FILM REVIEW- Monsters University 110 minutes G
There may still be good Pixar films, but the law of gravity (or bureaucratic stagnation) has come into effect. John Goodman (the fuzzy Sully) and Billy Crystal (the cyclopean Mike) put in a professional effort, but this is a pacifier film, a babysitter film. This does enough to keep the spawnlings complacent, but this it’s more a matter of marketing new mascots to dance around the theme park than it is about making a film worth seeing twice. This picture is more about injecting new plastic into a line of toys that have grown stale, rather than a new chapter in the tale.
Children’s films are as cushy a writing job as can be found in Hollywood. Follow a formula, season with a few non-risqué jokes and pop cultural references for the comic characters. Children don’t yet know what a cliché is, so you get to teach them, and save on having to do more novel or original.
So we’re shown the college days of the brainy Mike and Sully, the Bluto-esque party monster. They attend a campus peopled by stock characters. There’s the cruel and petty Dean Hardscrabble (Helen Mirren), the arrogant upper fraternity of Roar Omega Roar, featuring the treacherous chameleon Randy (Steve Buscemi). We have standard college comedy plot points of getting kicked out of an elite major, joining the least distinguished fraternity ( stocked with a standardized set of losers), and then an arbitrary assortment of competitions, with the end goal of getting re-admitted to the prestigious scaring program. The best part of this movie for grown-ups is that you can sleep through it, after you’ve handcuffed your child to his seat.
This film gives us less of the world of Monsters Inc. than the 2001 original. The first movie was electrified by the wonder and anarchy of Boo, the errant child that gets loose in Monster world. This film has no equivalent audience proxy. Even the stakes for the protagonists aren’t much greater than flunking out of college.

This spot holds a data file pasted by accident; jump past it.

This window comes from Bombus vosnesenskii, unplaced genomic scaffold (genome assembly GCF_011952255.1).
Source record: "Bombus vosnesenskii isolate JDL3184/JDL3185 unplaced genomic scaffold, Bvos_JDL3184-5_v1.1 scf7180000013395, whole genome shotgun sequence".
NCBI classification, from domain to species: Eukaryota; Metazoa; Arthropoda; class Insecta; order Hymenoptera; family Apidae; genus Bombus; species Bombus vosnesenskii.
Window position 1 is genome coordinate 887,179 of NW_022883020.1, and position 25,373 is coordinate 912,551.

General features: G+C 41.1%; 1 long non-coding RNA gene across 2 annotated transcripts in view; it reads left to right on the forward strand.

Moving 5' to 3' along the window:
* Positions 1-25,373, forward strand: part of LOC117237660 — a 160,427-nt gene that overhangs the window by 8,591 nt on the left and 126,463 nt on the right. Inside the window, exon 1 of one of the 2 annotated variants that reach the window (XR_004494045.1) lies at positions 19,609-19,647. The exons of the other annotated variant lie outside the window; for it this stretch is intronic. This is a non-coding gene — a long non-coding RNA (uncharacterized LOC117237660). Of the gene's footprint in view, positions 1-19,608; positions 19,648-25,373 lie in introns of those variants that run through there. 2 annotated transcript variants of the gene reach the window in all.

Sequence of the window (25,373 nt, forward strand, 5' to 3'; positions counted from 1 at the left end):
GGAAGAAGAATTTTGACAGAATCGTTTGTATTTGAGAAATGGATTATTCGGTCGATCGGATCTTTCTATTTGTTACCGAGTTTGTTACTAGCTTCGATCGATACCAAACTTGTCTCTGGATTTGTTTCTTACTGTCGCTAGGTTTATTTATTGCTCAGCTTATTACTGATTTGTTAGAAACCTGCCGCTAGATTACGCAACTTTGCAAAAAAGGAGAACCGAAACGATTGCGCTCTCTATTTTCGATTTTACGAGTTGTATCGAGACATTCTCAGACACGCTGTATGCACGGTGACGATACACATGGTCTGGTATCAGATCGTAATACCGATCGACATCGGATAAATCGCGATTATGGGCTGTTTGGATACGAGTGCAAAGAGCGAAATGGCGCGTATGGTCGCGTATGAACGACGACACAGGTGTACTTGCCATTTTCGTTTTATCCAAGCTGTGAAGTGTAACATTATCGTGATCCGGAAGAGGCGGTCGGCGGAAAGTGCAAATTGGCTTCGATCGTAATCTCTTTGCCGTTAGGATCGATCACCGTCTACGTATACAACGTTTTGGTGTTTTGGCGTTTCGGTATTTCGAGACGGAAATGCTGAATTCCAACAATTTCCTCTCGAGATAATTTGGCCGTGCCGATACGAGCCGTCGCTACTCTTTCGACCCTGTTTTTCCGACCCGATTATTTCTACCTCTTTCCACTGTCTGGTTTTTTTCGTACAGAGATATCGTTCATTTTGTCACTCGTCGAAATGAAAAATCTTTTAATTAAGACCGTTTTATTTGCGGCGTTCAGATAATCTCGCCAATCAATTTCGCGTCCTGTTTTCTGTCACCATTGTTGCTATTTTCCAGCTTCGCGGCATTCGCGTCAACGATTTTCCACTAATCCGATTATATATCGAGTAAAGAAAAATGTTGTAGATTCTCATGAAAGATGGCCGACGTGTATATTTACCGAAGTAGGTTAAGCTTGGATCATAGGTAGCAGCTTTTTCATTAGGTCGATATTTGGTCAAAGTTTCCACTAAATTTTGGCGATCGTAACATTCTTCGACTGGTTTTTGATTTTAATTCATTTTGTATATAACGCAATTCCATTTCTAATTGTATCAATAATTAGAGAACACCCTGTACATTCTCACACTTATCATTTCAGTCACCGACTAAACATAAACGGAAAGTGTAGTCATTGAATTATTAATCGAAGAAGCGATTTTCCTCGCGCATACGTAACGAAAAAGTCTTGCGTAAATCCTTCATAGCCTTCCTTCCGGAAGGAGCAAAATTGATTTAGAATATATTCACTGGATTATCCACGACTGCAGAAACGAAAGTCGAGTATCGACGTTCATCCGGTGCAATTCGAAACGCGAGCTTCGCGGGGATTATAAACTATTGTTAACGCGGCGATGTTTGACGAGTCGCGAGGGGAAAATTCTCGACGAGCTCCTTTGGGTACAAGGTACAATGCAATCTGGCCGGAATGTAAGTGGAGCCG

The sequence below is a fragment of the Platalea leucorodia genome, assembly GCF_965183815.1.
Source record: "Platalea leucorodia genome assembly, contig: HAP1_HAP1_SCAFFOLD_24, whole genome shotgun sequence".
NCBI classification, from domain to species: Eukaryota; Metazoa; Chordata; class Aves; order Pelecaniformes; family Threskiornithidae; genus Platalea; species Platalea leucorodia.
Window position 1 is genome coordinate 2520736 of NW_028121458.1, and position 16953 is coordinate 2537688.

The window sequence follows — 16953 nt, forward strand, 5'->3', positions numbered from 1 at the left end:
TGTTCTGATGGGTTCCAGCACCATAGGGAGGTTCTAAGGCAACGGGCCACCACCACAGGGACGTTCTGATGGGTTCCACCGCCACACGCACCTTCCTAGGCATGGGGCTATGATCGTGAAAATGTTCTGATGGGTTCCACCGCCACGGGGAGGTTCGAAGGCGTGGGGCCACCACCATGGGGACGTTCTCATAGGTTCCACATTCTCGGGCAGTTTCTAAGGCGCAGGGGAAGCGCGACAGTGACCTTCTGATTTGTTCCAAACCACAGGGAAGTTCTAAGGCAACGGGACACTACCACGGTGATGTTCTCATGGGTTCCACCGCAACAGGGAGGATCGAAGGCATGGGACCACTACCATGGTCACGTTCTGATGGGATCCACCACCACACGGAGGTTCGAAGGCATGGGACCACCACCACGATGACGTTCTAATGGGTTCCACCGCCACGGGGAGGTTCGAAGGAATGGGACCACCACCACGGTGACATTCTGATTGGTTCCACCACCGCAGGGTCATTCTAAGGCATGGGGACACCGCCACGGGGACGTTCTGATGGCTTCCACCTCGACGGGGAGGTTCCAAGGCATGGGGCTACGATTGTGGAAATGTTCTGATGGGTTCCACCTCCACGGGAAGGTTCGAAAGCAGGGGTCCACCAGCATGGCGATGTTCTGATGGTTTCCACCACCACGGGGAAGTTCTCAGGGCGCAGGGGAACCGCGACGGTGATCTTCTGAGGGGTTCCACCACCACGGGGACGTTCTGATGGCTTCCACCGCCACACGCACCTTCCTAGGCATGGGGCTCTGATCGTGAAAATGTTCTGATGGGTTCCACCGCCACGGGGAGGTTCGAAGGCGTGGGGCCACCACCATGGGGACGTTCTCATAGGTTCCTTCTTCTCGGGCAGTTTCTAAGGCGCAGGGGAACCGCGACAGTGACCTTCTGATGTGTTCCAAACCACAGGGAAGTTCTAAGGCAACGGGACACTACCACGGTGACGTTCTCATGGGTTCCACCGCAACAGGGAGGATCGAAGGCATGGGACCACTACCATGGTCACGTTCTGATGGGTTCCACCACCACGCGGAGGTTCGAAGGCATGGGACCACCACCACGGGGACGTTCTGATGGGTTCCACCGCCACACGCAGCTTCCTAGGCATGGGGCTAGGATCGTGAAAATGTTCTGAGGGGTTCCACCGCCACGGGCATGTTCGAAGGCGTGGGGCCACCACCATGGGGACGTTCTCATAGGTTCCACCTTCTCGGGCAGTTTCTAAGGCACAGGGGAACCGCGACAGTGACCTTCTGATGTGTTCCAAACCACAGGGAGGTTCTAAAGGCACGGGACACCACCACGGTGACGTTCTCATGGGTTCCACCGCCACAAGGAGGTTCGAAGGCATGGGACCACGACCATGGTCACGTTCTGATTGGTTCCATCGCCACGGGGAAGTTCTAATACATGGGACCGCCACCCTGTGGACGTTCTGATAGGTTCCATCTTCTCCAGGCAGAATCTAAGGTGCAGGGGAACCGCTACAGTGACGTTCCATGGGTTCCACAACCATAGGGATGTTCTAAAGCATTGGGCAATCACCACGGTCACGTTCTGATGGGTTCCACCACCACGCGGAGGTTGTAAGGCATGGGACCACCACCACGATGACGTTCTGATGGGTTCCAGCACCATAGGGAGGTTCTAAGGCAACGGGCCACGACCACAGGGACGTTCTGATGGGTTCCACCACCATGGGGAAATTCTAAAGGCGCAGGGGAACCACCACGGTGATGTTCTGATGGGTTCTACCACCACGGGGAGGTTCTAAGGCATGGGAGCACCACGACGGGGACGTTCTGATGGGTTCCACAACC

The only interesting dialogue are the student’s conversations about the art and theory of good scare-making. At least Monstropolis is honest about being a fear-based economy, unlike my country. If you’re going to make a movie about monsters living on a monster planet, get weird with it. These monsters are more banal than the people in my daily life, and I live in a small farm town near Fresno.
As for the Yokai (monster) design, it’s careless, a sundry assortment of the squamous and the polybrachial in all the colors of a tasteless rainbow. Whether in fantasy or horror or science fiction, it’s important to set a measure of taxonomy in your creature design. Elves and orcs, reptilians and wookies- it’s important to have a certain level of organization to the fantastic creatures, so the audience has a sense of an interlocking world. Here it’s anything goes and so it just collapses into a wash without meaning.
Brief digression: the sheer inconsistency of body dysmorphia precludes the possibility of any standardization or development of mass production. Yet the economy of Monstropolis is wholly devoted and directed by the monopolized energy industry. That’s what happens when you put me into a film like this- I start analyzing the economic underpinnings of a land of muppets.
Cast: Goodman and Crystal’s performances are the best things about this film. Good comic timing and a well emoted progression from rivalry to co-operation. They were the only ones bothering to make an effort.
Others: Dan Scanlon, the director, has made a paint by numbers children’s book. Jason Davies and Jason Deamer, the character designers, seem to be relying heavily on the YoGabbaGabba! aesthetic. Other than Hardscrabble, who is draconic and intimidating, there’s not much to say about the supporting cast. Randy Newmen is a feckless hack who’s utterly insufferable in every incarnation. But at least he doesn’t sing on any of the songs in this soundtrack.
“Blue Umbrella”, the teaser short animation: this short a technical knockout, showing how the lines between rotoscope, claymation, reality, and CGI are on the verge of being academic trivia. It’s a laughably stupid story that the makers of Nickelodeon’s ‘Pinwheel’ would have only featured as filler. This short piece tells you all about the direction that Pixar is headed- lots of processing speed, not a lot of innovation. The studio has been fully assimilated.
If it wasn’t for the budget and the talent this could have been a direct to DVD sequel. It would rank well by the standards of direct to DVD releases. It ranks poorly against the canon of earlier Pixar films.
Fair Value Rating System: $2.50. There are worse kid films to park your children in front of, but there’s also so much better (Make Mine Miyazaki!). There is one niche that this film is good for: if your kids are huge Monsters, Inc. fans, and you warn them that there is an average sequel, then, well… they will probably find it acceptable.
Someone fetch the insulin before our next repast….
G. W. Devon Pack